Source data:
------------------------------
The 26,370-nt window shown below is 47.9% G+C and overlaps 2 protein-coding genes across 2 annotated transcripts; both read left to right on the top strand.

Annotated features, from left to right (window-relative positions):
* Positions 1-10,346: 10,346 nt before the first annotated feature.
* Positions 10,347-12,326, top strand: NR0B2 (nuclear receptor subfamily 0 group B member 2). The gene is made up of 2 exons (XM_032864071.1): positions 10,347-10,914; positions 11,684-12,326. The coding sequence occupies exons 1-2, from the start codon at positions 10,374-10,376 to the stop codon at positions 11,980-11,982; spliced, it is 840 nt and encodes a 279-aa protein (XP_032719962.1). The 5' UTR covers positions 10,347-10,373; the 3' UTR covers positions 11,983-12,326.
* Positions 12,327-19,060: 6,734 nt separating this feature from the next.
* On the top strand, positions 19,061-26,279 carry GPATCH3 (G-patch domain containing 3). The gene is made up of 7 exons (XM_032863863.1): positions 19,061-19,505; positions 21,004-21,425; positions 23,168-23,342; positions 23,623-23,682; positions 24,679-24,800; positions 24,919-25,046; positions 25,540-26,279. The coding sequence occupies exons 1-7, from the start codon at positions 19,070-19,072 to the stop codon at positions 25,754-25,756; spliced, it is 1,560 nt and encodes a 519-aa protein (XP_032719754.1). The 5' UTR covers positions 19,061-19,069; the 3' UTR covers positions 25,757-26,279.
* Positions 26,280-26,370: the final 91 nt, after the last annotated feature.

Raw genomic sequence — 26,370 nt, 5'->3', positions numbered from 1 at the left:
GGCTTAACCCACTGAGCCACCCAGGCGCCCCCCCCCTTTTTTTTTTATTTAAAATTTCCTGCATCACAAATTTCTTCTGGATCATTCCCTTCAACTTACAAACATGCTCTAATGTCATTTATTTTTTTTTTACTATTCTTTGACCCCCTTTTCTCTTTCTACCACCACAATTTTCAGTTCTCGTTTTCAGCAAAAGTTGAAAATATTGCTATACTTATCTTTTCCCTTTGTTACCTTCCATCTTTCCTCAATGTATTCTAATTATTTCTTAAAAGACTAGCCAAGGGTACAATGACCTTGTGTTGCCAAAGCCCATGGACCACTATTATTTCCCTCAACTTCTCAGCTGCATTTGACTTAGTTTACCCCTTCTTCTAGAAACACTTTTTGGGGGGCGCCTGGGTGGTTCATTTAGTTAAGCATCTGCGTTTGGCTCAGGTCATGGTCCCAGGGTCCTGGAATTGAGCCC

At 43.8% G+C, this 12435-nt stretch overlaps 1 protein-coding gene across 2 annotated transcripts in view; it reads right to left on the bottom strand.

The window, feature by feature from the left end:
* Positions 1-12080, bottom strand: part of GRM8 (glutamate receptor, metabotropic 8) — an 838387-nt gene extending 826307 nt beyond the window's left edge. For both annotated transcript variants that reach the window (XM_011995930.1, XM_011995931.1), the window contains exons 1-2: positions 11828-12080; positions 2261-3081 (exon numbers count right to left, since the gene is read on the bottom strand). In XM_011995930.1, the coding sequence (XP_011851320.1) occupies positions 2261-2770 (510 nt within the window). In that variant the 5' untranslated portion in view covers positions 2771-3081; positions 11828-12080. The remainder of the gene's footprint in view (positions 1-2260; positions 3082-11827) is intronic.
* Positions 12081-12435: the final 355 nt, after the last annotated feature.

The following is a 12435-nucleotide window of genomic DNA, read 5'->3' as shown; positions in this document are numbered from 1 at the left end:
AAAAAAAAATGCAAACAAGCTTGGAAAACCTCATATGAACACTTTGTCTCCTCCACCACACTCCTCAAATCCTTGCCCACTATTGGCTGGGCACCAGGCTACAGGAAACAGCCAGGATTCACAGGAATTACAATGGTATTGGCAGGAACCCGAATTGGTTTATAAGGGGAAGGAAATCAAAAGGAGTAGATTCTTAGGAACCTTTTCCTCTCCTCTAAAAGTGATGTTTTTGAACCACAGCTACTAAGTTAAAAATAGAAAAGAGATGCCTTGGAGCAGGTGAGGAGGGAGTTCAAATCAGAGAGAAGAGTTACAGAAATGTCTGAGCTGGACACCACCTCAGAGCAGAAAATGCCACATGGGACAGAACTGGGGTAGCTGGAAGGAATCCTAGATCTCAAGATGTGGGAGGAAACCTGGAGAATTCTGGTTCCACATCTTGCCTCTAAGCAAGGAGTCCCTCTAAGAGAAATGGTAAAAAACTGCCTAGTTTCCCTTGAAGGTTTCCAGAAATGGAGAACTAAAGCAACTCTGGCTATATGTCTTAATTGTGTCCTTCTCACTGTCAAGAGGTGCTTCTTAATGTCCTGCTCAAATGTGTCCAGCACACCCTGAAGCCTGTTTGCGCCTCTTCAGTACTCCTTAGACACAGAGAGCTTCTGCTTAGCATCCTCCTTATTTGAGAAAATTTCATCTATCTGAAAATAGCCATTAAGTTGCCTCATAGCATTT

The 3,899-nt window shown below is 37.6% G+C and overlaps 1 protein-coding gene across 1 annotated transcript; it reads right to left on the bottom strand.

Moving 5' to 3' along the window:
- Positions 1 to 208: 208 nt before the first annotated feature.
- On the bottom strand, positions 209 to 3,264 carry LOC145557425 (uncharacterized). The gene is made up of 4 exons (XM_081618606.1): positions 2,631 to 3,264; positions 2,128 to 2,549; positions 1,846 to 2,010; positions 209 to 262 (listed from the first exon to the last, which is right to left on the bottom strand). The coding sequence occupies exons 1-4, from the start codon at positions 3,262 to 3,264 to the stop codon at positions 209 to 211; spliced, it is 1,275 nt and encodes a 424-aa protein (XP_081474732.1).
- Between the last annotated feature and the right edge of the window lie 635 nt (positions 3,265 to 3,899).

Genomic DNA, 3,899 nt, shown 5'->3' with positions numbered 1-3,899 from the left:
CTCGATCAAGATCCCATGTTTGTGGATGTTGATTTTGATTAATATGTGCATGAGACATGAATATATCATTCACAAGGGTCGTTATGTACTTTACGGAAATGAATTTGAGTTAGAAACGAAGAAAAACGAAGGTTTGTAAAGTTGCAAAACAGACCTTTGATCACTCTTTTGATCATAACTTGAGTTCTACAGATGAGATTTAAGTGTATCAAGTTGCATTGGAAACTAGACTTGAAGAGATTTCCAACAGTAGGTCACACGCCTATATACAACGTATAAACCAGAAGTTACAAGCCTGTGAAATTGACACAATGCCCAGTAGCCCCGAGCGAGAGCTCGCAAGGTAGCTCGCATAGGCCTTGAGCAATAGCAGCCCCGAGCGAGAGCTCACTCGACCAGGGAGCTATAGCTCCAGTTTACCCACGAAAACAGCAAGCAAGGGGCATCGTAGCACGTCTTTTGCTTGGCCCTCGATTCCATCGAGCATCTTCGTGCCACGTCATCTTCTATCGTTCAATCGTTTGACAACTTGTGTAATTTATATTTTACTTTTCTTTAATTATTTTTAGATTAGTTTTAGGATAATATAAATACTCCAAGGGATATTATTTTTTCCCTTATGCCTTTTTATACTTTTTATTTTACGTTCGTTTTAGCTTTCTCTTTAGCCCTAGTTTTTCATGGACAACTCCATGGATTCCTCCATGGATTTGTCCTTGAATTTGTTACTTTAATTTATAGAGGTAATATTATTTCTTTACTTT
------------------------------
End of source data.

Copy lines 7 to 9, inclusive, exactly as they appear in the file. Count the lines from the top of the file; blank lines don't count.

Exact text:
* Positions 26,280-26,370: the final 91 nt, after the last annotated feature.

Raw genomic sequence — 26,370 nt, 5'->3', positions numbered from 1 at the left:
GGCTTAACCCACTGAGCCACCCAGGCGCCCCCCCCCTTTTTTTTTTATTTAAAATTTCCTGCATCACAAATTTCTTCTGGATCATTCCCTTCAACTTACAAACATGCTCTAATGTCATTTATTTTTTTTTTACTATTCTTTGACCCCCTTTTCTCTTTCTACCACCACAATTTTCAGTTCTCGTTTTCAGCAAAAGTTGAAAATATTGCTATACTTATCTTTTCCCTTTGTTACCTTCCATCTTTCCTCAATGTATTCTAATTATTTCTTAAAAGACTAGCCAAGGGTACAATGACCTTGTGTTGCCAAAGCCCATGGACCACTATTATTTCCCTCAACTTCTCAGCTGCATTTGACTTAGTTTACCCCTTCTTCTAGAAACACTTTTTGGGGGGCGCCTGGGTGGTTCATTTAGTTAAGCATCTGCGTTTGGCTCAGGTCATGGTCCCAGGGTCCTGGAATTGAGCCC